Because vSAN rebalancing is a post process (or “reactive”) action, performed either automatically or manually at an object/component level, it’s not very granular and requires bulk movement of data. As VMware state, it has a significant performance impact and may need to be turned off.
vSAN’s implementation of capacity management, is really a compromise between either capacity and performance. Much like Deduplication and Compression needing to both be either ON or OFF, and Erasure Coding being again, ON and Inline applying to all data, or OFF.
Nutanix on the other hand uses proactive intelligent replica placement in the write path (a.k.a “Inline”) to place new data in real time based on individual node/drive capacity and performance utilisation.
As a result, new nodes/drives are dynamically utilised to ensure an even balance throughout the cluster which improves resiliency and performance and avoids fragmented/unusable capacity we discussed previously.
This also minimises the requirement for and potential workload of post process Disk Balancing which Nutanix applies if a cluster becomes significantly out of balance. The key difference is Nutanix balances at an Extent Group (4MB) level, not an Object (up to 255GB) level, meaning the amount of data needing to be moved is lower and fragmentation inefficiency is all but zero.
vSAN Problem #3 – When adding nodes, capacity is not used until such time as new vDisks or VMs are created OR with manual intervention from the administrator.
The exception to this is when individual drives are >=80% utilised when vSAN automatically rebalances the cluster, however at this point the cluster is not maintaining the VMware recommended 25-30% “slack space” which can lead to issues.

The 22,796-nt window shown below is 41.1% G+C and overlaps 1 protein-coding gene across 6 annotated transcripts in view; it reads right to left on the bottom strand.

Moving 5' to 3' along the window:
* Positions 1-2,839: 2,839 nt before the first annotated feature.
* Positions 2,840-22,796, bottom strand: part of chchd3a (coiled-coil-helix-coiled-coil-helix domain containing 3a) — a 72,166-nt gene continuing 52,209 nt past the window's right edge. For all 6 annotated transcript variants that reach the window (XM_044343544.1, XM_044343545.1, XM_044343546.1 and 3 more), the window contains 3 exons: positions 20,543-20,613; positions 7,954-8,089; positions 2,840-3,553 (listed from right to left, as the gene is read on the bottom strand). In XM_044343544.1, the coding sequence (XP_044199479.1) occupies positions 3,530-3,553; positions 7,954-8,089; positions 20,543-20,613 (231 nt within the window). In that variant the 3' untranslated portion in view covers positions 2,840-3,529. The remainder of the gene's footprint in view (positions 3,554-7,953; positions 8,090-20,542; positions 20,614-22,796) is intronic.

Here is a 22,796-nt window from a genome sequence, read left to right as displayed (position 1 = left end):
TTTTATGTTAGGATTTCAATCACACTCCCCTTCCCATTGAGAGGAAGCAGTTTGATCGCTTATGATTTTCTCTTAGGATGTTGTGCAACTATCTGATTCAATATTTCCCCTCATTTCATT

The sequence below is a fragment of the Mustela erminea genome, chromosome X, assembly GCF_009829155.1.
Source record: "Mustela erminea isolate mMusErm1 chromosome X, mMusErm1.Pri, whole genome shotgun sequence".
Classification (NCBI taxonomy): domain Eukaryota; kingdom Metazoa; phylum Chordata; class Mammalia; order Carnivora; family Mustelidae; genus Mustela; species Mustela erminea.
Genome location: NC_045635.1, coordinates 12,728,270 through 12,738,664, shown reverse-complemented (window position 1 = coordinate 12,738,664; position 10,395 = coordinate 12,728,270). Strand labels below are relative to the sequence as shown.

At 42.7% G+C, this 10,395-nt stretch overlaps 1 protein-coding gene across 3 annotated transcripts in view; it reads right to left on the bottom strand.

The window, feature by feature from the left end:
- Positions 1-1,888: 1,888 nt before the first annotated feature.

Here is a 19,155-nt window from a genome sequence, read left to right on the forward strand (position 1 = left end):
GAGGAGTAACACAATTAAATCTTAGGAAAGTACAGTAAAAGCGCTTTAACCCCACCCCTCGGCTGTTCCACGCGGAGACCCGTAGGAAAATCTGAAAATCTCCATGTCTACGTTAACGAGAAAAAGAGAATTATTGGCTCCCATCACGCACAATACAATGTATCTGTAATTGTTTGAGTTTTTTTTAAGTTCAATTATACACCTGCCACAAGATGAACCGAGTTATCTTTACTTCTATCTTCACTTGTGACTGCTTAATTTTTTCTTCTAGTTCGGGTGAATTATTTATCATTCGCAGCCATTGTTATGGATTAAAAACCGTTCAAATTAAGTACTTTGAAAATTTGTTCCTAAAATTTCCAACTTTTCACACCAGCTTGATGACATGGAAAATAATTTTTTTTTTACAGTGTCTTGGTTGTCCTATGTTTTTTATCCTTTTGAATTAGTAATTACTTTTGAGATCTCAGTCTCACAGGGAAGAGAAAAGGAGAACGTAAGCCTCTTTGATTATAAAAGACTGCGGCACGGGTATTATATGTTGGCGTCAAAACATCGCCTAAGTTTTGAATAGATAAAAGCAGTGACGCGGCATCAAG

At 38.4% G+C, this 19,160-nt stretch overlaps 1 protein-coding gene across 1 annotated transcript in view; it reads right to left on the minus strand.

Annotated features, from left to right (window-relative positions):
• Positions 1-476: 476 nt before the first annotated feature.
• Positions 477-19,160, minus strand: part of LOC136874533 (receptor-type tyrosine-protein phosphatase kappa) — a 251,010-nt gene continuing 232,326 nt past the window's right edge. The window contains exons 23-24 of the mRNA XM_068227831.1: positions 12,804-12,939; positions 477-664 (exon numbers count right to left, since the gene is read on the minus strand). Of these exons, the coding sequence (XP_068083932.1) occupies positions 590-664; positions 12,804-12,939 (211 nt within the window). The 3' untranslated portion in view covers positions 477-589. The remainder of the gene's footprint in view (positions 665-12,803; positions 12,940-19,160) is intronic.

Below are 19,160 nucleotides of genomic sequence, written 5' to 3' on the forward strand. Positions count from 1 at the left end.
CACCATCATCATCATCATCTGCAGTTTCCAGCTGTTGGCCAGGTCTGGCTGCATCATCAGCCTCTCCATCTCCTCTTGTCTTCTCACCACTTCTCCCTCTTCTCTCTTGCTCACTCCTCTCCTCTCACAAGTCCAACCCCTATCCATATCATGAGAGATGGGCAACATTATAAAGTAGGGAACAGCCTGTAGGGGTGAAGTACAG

After you expand the (vSAN) cluster capacity, perform a manual rebalance to distribute resources evenly across the cluster. For more information, see “Manual Rebalance” in vSAN Monitoring and Troubleshooting.Reference: https://docs.vmware.com/en/VMware-vSphere/6.7/com.vmware.vsphere.virtualsan.doc/GUID-41F8B336-D937-498E-AE87-94953A66DF00.html
When adding individual drive/s or node/s with Nutanix, the performance of existing VMs immediately improves due to ADSF having either more drives to send data too AND/OR more Controller VMs (CVMs) to process the workload from the distributed storage fabric.
vSAN requiring customers to choose between capacity management and performance is unreasonable and unrealistic.
So we’ve learned while you can scale vSAN capacity by adding individual drives, it comes with plenty of headaches, unlike Nutanix where things just work thanks to the Acropolis Distributed Storage Fabric (ADSF).
Let’s summarise what we’ve learned so far:
* vSAN will automatically balance at >=80% utilization of any storage device but it is done at a large object level (up to 255GB).
What about scaling only storage capacity without CPU/RAM resources?
Let’s refer back to the tick-box comparison:
Here we see both platforms can provide “storage only nodes” but this is where things get very interesting.
VMware doesn’t typically talk about the concept of storage only nodes because (long story short) vSAN can only achieve a fraction of the value Nutanix delivers from their Storage Only nodes. It requires the introduction of significant complexity/risk into a vSAN environment with DRS rules and considerations around what networking to present to hosts.
This disaster of a process is described in a post titled How to make a vSAN storage only node? (and not buy a mainframe!) which tries to downplay the value of storage only nodes. It also highlights a general lack of understanding of the value of HCI combined with Storage Only nodes, I suspect, due to the authors preferred product not having the capabilities.
The post defines storage only nodes as the following:
A storage only node is a node that does not provide compute to the cluster. It can not run virtual machines without configuration changes.